This is wrong; the emergency flood maps were produced by assuming that the dams failed when overtopped by 500mm during the passage of extreme floods.
Hydrological analysis could provide an estimate of the probability of such floods.
For dams with 1 in 10,000 spillways it would be very low, say 1 in 10,000,000.
However, such floods exaggerate the width and depth of the dambreak flood, exaggerating the number of fatalities and misleading the emergency services about access routes and numbers of people to be evacuated.
For reservoirs with 1 in 1,000 or 1 in 150 spillways, the probability of a flood causing 500mm of overtopping would be high, say 1 in 2,000 or 1 in 300.
If the emergency flood at such reservoirs did not cause the single fatality required to qualify as “high risk” there could be people outside the emergency flood zone not protected to the 1 in 10,000 standard that good practice requires.
Another aspect is that reservoirs of small volume compared to the flood volume do not need large spillways because in a large flood the volume of water from the reservoir would barely contribute to the fatalities and damage that the “large” natural flood would cause.
These complications will be particularly important around the borderline “high risk”, not high risk reservoirs, where failure may or may not cause one fatality.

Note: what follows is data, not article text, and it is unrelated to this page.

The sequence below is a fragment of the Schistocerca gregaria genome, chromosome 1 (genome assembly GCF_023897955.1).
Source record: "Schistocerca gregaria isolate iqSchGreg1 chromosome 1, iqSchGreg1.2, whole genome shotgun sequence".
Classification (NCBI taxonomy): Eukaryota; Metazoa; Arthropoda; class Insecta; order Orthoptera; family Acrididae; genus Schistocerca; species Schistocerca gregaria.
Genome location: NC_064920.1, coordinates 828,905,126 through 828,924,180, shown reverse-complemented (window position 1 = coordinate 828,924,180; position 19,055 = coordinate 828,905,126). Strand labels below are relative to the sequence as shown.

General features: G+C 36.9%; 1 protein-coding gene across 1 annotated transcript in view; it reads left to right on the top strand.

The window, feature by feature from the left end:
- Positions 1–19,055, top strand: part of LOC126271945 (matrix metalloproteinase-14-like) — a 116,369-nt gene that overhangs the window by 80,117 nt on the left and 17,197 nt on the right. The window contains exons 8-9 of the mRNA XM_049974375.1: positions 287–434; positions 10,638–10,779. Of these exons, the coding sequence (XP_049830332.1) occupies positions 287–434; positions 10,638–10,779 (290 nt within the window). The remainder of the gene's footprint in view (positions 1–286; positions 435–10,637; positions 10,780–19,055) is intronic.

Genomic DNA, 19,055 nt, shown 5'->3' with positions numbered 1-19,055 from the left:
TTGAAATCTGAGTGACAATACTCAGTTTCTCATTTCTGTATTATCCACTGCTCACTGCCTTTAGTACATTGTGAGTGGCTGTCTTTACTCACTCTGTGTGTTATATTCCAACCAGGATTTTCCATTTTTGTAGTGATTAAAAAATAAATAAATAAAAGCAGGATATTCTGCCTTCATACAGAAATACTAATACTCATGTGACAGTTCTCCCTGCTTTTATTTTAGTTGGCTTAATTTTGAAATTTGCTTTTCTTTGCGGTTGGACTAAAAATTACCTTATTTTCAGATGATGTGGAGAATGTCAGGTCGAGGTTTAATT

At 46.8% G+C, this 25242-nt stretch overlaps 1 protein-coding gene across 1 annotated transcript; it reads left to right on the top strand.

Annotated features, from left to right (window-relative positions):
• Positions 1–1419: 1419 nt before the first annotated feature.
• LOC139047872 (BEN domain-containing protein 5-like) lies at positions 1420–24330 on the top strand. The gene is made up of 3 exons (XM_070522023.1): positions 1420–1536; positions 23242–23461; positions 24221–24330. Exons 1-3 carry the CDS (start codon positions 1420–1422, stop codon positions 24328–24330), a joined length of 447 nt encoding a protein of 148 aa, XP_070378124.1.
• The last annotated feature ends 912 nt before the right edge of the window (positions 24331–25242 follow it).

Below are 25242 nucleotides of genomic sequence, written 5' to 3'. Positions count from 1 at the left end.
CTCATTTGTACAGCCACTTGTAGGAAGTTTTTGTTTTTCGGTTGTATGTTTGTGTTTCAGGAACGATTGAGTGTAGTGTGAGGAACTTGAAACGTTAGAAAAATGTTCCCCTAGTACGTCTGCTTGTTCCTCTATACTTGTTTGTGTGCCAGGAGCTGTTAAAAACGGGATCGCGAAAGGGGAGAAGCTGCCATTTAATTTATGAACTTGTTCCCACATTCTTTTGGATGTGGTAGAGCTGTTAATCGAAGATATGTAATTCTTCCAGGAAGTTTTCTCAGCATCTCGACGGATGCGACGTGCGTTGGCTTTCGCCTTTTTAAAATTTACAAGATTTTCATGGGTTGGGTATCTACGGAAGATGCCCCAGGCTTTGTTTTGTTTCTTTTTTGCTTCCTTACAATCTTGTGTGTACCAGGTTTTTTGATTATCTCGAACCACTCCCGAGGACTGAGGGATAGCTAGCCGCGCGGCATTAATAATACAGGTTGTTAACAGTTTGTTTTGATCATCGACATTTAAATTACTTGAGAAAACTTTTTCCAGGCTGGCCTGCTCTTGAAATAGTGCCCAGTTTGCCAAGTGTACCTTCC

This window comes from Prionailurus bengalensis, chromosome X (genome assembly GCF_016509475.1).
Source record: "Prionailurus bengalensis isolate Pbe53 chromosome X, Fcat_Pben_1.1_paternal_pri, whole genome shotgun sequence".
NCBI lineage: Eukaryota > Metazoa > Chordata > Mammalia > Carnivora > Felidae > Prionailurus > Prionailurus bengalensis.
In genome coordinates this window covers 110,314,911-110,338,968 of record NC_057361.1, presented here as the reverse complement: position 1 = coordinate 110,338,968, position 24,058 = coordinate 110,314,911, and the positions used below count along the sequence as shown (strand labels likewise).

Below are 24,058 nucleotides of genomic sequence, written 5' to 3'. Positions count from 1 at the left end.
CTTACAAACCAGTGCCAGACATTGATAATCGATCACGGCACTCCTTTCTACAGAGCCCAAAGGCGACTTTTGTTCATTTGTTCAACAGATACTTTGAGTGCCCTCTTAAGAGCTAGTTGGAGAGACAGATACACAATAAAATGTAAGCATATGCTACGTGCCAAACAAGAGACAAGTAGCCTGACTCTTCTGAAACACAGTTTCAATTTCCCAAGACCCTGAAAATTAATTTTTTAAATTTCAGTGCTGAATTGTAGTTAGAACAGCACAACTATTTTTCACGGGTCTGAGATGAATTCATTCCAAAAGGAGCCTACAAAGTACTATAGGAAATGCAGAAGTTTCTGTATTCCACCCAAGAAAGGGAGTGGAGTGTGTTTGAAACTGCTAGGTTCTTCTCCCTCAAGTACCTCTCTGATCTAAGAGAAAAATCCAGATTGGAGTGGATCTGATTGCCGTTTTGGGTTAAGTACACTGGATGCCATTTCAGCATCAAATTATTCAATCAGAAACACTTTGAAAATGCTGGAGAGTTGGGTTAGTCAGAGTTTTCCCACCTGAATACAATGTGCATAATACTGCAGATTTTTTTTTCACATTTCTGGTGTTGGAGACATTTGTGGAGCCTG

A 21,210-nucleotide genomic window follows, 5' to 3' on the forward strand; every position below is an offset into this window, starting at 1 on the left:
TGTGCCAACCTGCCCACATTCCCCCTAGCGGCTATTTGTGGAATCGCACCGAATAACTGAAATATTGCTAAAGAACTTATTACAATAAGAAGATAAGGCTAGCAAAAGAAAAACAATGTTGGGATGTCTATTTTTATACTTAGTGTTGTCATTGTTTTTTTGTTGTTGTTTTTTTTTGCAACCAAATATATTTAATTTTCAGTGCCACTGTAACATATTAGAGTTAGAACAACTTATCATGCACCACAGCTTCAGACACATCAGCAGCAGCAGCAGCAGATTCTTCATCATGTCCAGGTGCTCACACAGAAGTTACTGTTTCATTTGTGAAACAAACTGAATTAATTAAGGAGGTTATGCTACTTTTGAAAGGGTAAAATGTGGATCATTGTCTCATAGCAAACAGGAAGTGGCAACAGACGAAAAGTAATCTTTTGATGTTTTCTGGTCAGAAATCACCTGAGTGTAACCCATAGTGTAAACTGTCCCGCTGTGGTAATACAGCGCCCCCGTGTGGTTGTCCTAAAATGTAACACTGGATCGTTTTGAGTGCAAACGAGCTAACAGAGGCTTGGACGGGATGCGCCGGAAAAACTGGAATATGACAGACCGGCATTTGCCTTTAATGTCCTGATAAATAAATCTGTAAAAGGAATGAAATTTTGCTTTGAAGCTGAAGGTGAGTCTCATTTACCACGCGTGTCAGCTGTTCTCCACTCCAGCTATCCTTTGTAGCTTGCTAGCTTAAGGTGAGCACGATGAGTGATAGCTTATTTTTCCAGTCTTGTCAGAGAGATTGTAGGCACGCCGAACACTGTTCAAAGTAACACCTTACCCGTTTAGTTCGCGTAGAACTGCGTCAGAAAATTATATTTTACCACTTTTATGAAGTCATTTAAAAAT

They will need to be resolved by complete quantitative risk assessments if the designations are to be taken seriously.
They also require that the acceptable probability of causing the one fatality to be agreed.
Such serious matters and the need to get them right again confirm the need for the expertise of the Health and Safety Executive to be applied to reservoir safety.
- Rod Bridle (F), email@example.com
One Great George St not open all hours
Congratulations to all those involved with Open House London last Weekend - it was an amazing opportunity to access normally closed sites across the capital, made such by the excellent support of many organisations across the city.
Not only was it very enjoyable for myself as a student, but it surely provided the thousands of visitors with a real insight into the world of civil engineering, and can only have provided inspiration for the next generation.
However, I was surprised to notice that, despite the ICE’s status as a partner of the event, One Great George Street was only open on the Friday of the event, when few other buildings were.